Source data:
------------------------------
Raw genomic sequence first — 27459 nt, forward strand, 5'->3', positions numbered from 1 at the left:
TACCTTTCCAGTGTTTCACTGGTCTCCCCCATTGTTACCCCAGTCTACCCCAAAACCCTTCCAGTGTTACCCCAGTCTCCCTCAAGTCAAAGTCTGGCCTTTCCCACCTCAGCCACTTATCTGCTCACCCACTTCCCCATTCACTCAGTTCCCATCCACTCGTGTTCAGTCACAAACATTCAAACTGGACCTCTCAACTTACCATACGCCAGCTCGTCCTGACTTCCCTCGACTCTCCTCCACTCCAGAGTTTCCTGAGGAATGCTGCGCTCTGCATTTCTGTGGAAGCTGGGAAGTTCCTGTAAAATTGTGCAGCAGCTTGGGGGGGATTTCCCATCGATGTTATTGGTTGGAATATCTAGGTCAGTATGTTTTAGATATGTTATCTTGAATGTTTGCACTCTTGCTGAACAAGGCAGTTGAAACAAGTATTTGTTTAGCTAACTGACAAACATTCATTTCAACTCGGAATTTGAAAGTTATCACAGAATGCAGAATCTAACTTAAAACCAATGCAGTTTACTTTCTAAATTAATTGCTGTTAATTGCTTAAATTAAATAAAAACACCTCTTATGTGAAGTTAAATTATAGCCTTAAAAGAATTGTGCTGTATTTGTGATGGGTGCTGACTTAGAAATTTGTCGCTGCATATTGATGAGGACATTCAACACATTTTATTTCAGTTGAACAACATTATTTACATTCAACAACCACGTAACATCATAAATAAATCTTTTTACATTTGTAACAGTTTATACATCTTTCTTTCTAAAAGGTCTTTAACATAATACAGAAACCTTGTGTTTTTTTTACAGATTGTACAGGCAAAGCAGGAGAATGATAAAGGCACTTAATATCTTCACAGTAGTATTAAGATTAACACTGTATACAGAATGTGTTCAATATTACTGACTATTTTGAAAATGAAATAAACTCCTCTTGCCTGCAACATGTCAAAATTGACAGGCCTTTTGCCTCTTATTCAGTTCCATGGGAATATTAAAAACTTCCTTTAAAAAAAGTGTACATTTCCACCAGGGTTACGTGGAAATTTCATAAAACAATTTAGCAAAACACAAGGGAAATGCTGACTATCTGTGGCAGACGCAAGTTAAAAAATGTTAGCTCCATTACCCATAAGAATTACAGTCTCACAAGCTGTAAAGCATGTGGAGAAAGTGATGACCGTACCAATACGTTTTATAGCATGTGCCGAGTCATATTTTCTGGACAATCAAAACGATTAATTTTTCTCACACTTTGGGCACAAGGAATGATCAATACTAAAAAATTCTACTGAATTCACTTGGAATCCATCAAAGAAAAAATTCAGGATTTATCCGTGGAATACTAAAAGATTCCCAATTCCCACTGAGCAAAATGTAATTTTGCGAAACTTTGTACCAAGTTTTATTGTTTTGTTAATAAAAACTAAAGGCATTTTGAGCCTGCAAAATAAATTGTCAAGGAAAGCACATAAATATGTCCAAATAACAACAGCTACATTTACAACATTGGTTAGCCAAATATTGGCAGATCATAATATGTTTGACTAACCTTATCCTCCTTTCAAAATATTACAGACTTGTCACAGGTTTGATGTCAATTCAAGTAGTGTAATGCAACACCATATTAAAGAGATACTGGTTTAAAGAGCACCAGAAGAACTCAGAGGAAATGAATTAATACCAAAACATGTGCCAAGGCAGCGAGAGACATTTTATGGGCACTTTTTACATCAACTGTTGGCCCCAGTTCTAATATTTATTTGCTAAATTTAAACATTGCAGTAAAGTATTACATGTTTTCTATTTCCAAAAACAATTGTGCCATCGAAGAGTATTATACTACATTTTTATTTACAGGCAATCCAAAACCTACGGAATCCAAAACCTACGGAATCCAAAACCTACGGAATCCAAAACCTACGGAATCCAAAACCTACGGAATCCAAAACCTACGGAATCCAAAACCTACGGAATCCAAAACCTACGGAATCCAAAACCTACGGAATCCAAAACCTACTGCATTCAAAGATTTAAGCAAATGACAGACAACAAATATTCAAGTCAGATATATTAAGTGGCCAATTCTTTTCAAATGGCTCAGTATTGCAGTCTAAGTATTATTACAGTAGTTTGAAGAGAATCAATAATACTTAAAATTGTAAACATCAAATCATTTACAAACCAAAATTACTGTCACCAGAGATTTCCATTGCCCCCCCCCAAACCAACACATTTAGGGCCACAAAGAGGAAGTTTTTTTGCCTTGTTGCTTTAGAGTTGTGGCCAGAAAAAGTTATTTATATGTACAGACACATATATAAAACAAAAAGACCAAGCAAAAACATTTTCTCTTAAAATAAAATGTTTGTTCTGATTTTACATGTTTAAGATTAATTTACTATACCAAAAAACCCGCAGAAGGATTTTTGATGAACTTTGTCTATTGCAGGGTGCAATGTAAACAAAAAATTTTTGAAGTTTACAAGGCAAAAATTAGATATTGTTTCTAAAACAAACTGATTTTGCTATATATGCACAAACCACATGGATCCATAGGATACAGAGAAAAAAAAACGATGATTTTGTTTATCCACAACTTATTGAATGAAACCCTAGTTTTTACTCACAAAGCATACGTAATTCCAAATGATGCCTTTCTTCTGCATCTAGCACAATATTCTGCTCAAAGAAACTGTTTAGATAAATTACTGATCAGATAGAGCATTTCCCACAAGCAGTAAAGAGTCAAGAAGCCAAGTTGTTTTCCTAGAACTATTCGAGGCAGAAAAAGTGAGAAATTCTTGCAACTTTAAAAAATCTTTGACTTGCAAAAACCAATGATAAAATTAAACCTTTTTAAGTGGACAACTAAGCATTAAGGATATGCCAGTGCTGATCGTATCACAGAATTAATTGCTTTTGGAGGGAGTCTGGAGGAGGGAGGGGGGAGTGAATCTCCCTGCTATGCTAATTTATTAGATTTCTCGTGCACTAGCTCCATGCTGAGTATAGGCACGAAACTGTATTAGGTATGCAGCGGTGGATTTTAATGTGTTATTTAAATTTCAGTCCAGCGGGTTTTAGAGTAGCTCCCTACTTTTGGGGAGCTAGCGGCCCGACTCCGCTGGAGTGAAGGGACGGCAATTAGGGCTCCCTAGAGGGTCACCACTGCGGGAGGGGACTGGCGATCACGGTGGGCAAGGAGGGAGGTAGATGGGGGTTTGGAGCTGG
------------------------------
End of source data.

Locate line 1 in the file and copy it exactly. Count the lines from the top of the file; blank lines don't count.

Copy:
Raw genomic sequence first — 27459 nt, forward strand, 5'->3', positions numbered from 1 at the left: